Simplify: Test

We're talking here about what it takes to equip your company for growth. Specifically, in this session, how to simplify. Today we're talking about the first factor in simplification; the importance of testing, test test test.

F. Scott Fitzgerald has an example of a test. He said, “The test of a first-rate intelligence is the ability to hold two opposed ideas in mind at the same time and still retain the ability to function.” Personally, I think paradox and being comfortable with it, is ‘part and parcel’ of being a good leader. But it is a good example of a test. Test and see as they say.

The frustration here is that if we don't test things, they just multiply. Processes and systems become more complex and organisational culture becomes more bureaucratic. It literally gets harder to do things almost by natural order. All things trend toward disorder. More specifically, the second law of thermodynamics states that “as one goes forward in time, the net entropy (degree of disorder) of any isolated or closed system will always increase (or at least stay the same).” ... Energy disperses, and systems dissolve into chaos. It’s so true for our organisations as well.

It takes an intervention in order to simplify, and you need to test in order to simplify. I've lost count of the number of organisations that I've helped and challenged along the way whose response has been, “but we've always done it that way”. Maybe there should be a firing offence attached to that statement. If you're doing the same things today as you did yesterday, you will ultimately fail.

In the absence of simplicity, complexity reigns. We have to keep asking why why why and test test test. What we want is simple efficiency and no constraints to growth.

If we get this right then constraints are reduced. Simplicity increases efficiency and productivity. If we don't do this well, then complexity and bureaucracy will win. And believe me we are in the war against such things if we want to grow.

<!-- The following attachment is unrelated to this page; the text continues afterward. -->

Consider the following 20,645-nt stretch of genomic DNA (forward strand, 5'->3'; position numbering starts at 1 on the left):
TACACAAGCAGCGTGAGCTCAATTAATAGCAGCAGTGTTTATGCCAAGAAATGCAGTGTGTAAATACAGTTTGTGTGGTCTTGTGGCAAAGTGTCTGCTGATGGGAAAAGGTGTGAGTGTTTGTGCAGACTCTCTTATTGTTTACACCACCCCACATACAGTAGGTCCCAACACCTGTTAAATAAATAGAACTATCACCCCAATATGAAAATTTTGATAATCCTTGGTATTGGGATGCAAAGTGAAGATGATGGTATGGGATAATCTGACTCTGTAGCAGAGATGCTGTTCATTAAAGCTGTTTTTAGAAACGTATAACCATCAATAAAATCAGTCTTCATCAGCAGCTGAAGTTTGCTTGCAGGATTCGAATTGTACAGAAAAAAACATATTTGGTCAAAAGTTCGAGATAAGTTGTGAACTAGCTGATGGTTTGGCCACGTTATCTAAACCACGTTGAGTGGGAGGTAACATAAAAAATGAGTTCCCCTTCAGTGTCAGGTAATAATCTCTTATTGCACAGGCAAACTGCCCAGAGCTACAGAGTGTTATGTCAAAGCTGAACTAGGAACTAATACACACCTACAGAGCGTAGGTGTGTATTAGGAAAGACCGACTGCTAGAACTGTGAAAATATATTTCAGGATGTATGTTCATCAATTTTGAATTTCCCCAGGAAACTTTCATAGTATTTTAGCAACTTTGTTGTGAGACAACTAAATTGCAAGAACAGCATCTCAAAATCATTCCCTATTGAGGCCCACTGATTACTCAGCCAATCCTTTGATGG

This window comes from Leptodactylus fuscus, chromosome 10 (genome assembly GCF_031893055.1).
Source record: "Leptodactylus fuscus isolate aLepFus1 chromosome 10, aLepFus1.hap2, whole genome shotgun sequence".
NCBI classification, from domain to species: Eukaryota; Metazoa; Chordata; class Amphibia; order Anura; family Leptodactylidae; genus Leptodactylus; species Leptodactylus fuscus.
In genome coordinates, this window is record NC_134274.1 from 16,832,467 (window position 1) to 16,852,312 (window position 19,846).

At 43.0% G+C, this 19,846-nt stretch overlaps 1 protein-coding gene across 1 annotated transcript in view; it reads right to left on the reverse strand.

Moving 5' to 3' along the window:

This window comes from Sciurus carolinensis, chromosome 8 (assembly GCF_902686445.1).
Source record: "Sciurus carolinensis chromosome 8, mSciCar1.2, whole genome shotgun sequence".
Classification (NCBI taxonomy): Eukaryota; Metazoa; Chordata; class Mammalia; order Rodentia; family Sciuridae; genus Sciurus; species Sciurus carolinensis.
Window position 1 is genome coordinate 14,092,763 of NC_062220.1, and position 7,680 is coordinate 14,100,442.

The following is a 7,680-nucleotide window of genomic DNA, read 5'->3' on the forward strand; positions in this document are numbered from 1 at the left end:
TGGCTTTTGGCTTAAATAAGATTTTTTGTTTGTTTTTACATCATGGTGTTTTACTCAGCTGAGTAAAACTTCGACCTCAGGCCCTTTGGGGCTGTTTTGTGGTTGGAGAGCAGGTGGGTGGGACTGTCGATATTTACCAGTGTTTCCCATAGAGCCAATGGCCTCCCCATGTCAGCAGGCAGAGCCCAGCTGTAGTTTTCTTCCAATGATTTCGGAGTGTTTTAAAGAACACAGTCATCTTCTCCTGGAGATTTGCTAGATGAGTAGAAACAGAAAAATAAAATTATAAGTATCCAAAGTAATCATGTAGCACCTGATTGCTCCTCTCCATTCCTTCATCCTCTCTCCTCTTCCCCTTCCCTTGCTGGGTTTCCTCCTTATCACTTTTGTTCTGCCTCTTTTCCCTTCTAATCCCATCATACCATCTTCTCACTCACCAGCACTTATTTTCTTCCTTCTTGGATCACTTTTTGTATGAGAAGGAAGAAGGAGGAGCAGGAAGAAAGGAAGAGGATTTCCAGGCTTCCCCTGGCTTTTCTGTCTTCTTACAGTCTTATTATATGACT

The principle here is to test for simplicity. Ask, “why do we do what we do”. Ask “do we need to do what we do?”

One of Apple’s and Steve Jobs’ drivers of success was simplicity and the application of it. You can still pretty much put all the products Apple produce globally on a single large table. Out of that simplicity of product, interface design and usability has come one of the largest companies in the world.

At Gloria Jean’s Coffees we had a store compliance list of over 100 items. We tested by complex outcomes. The result was low compliance and one significant frustration. We then consulted with the Franchise Partners and asked what really drove success and simplified down to literally 10 drivers; and monitored those. We then re engaged in a more positive manner, to test it again. The outcome; more engaged franchise partners, more compliance and finally sales growth.

Where is your most complex area? What is your most frustrating process or area seen as just heavy-duty compliance? Do you really need it? Really need it? If you do, really do, then at least make it simpler and communicate why. Test it; will it break. Test it; can it be better? Test it: do we need it? Test it: can we simplify it. Test and simplify to equip your organisation for growth.

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